Vitamin D, exercise: 5 recommendations to strengthen your bones

Bones tend to weaken with age. Peak bone mass is usually reached in your late 20s or early 30s. From the age of about 35, more bone tissue is destroyed than newly produced. As a result, we begin to lose bone structure naturally with age. Women are the most affected by the decrease in bone mass, especially after menopause. One in three women suffer from osteoporosis at this age.

5 tips that will help you have strong bones

1. The optimal diet for good bone health


Eat calcium-rich foods such as dairy products: milk, butter, cheese or yogurt. Some vegetables such as broccoli and fennel are also calcium providers and thus promote bone reconstruction.

Vitamin D

As much as possible, it is recommended to eat salmon regularly, because the vitamin D found in this fish increases the absorption of calcium at the intestinal level.

Anti-inflammatory foods

In addition, a study published in 2017 in the scientific journal Journal of Bone and Mineral Research showed that a diet rich in anti-inflammatory foods (eg fruits, vegetables, fish, whole grains) helped preserve bone density and reduce the risk of hip fracture. Similarly, potatoes, rich in potassium, help increase bone density. According to a study carried out on more than 100,000 adults, women who ate healthily saw their risk of hip fracture decrease compared to women who did not watch their diet. In men, this association between healthy diet and fracture was not observed.

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In bones, proteins make up a significant portion of mass and volume. They create a mesh of fibers that lay the foundation for growth. Proteins are like scaffolding. Calcium and phosphorus form on it and stiffen. Healthy sources of protein include: dairy products, fish, poultry, legumes, whole grains, nuts, seeds, broccoli and asparagus. Foods rich in protein and calcium are preferred such as: canned salmon (with bones) or sardines, beans, dairy products, leafy green vegetables and nuts.

Mineral water

In addition to good food hygiene, drink enough mineral water. Especially calcium-rich water. This drink can allow a very important contribution of this mineral.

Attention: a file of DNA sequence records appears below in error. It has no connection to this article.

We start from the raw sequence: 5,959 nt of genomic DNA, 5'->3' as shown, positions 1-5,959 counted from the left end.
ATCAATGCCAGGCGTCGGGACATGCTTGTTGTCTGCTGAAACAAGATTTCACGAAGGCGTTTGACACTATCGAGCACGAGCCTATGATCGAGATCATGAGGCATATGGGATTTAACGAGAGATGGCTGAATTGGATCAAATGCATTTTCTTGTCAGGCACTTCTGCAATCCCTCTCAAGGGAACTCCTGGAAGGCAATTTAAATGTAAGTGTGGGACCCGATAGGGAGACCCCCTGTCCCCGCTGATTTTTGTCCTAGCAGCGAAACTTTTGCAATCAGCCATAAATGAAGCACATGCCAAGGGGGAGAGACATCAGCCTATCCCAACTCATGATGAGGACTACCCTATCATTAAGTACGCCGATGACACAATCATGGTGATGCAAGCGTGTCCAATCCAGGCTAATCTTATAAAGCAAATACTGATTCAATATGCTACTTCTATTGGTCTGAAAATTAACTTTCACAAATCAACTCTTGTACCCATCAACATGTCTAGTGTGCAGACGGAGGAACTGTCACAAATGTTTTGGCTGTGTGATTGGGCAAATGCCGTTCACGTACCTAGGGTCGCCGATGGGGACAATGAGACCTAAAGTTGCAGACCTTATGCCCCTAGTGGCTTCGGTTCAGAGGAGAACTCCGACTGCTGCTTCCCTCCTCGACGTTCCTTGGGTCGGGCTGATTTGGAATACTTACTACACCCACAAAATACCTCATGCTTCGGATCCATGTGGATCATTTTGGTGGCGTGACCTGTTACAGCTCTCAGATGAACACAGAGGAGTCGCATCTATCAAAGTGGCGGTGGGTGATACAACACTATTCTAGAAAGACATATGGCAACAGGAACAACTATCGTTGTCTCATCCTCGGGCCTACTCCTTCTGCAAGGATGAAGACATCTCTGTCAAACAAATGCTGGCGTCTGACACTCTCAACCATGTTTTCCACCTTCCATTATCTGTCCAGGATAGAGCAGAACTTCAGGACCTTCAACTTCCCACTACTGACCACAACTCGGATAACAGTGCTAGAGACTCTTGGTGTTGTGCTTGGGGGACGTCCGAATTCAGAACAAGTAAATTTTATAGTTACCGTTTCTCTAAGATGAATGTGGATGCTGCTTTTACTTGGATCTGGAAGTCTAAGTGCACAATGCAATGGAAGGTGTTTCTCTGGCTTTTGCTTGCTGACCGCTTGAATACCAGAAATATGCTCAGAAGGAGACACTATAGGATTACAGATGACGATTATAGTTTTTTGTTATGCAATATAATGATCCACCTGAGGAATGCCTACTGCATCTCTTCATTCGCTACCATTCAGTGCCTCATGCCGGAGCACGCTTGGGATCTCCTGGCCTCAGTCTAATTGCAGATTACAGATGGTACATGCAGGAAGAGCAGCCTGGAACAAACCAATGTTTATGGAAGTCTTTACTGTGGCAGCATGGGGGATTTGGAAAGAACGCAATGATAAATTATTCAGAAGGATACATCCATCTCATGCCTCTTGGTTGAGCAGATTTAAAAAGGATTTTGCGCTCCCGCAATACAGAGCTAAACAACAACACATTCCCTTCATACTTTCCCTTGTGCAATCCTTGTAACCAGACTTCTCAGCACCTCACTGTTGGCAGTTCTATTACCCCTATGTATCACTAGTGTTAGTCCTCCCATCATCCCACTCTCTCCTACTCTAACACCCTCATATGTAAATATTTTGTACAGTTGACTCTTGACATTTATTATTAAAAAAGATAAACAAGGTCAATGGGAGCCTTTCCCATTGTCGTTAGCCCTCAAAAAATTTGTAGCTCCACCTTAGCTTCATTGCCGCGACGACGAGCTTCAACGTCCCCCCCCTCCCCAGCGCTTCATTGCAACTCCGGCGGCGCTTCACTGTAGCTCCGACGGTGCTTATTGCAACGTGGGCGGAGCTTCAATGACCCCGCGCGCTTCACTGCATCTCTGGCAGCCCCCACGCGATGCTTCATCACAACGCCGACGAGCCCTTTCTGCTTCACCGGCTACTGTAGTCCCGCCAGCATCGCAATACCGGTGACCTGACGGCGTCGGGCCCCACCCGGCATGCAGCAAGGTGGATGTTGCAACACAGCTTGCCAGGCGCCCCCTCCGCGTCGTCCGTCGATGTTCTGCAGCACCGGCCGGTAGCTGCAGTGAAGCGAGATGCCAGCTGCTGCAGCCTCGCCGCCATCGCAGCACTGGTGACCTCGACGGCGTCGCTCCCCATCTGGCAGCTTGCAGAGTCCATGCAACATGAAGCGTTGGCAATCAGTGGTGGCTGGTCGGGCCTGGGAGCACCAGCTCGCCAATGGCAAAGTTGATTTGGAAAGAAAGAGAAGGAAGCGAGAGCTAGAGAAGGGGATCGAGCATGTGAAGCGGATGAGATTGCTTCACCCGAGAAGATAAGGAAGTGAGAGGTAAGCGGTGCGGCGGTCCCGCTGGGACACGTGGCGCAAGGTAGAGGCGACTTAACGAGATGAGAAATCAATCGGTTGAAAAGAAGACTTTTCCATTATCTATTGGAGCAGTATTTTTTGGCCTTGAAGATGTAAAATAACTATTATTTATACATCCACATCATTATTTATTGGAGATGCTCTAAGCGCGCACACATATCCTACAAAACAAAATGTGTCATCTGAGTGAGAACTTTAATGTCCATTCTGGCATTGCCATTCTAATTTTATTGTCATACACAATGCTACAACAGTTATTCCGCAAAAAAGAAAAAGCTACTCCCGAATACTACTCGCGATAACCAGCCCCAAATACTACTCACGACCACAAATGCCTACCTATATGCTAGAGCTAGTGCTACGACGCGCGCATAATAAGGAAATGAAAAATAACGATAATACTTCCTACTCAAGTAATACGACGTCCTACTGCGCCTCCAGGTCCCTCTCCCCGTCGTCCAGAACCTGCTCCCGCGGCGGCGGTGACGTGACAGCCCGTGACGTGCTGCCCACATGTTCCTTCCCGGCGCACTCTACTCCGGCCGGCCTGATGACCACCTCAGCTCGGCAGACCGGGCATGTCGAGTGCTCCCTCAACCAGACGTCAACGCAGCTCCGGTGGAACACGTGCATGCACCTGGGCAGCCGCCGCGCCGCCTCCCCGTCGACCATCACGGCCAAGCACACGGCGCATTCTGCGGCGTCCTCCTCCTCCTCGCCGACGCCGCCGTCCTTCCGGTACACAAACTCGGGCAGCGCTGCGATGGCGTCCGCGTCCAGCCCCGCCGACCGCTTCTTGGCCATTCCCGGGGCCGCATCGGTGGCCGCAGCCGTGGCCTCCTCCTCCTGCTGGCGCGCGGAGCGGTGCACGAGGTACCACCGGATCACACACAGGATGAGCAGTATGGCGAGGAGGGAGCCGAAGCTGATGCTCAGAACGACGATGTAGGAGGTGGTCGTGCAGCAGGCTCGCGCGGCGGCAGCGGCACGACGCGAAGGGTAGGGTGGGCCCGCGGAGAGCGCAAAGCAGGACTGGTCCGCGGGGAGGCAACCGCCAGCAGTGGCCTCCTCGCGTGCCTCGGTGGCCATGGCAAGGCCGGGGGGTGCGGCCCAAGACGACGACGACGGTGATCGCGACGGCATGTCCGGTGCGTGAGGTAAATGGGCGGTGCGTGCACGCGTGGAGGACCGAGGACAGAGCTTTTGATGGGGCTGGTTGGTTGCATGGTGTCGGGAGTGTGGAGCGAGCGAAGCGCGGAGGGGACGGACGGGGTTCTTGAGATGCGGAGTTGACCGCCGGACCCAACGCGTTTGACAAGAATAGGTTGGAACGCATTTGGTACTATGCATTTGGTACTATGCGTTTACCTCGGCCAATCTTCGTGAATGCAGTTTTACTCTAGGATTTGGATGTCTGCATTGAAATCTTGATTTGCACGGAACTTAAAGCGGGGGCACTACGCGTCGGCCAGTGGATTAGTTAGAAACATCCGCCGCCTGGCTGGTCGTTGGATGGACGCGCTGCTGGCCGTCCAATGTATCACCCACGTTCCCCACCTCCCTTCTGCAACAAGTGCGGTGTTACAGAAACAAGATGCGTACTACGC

2. The benefits of regular physical activity on the bones

Do regular sports (jogging, cross-country skiing) or physical exercise (walking), as the practice of exercise would have a beneficial effect in reducing or delaying osteoporosis. We also know that in particular aquagym (gymnastics in water) would be effective in treating this disease. A Spanish scientific study carried out by Camilo José Cela University has shown that running can increase bone density. Spanish scientists have also shown that the more kilometers you travel, the healthier your bones increase. Also according to this study, certain sports practices such as weightlifting, running or jumping strengthen the quality of the bones. In particular the density of mineralization.

3. Strengthen your balance, prevent falls

If you have osteoporosis, be very careful about falls. Take all the necessary precautions to avoid them: good shoes, good posture, avoid slippery floors, ice in winter, possibly carry a cane. If necessary, it may be a good idea to rearrange your interior to avoid carpets and objects that could cause you to trip.

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4. Make sure you have good posture

Good posture puts less stress or overload on the spine. Take care every day to perform each movement correctly and adopt a good posture, especially at the level of the back. For example when lifting, bend at the knees, not the waist, and lift with the legs, keeping the upper back straight. Improper exercise can aggravate the symptoms of osteoporosis. If possible, seek professional advice. In order to improve balance and posture, you can favor exercises like Tai chi which will help you reduce the risk of falls and hunched shoulders.

5. The two enemies to overcome: cigarettes and alcohol

Smoking and alcohol are associated with several risk factors for osteoporosis. Tobacco appears to interfere with calcium absorption while weakening bones due to loss of bone minerals. This exposes smokers to an increased risk of fracture. A study published in 2013 confirms the harmful effects of tobacco on the bones and spine. The same is true for excessive alcohol consumption over the long term. Besides lowering bone mineral content, chronic alcohol consumption has damaging effects on bone strength.


Dietary Inflammatory Index, Bone Mineral Density, and Risk of Fracture in Postmenopausal Women: Results From the Women’s Health Initiative

The More You Run, The Denser Your Bones Will Be, Camilo José Cela University Study

Cigarette smoking and musculoskeletal disorders

* The information and services available on in no way replace the consultation of competent health professionals. []

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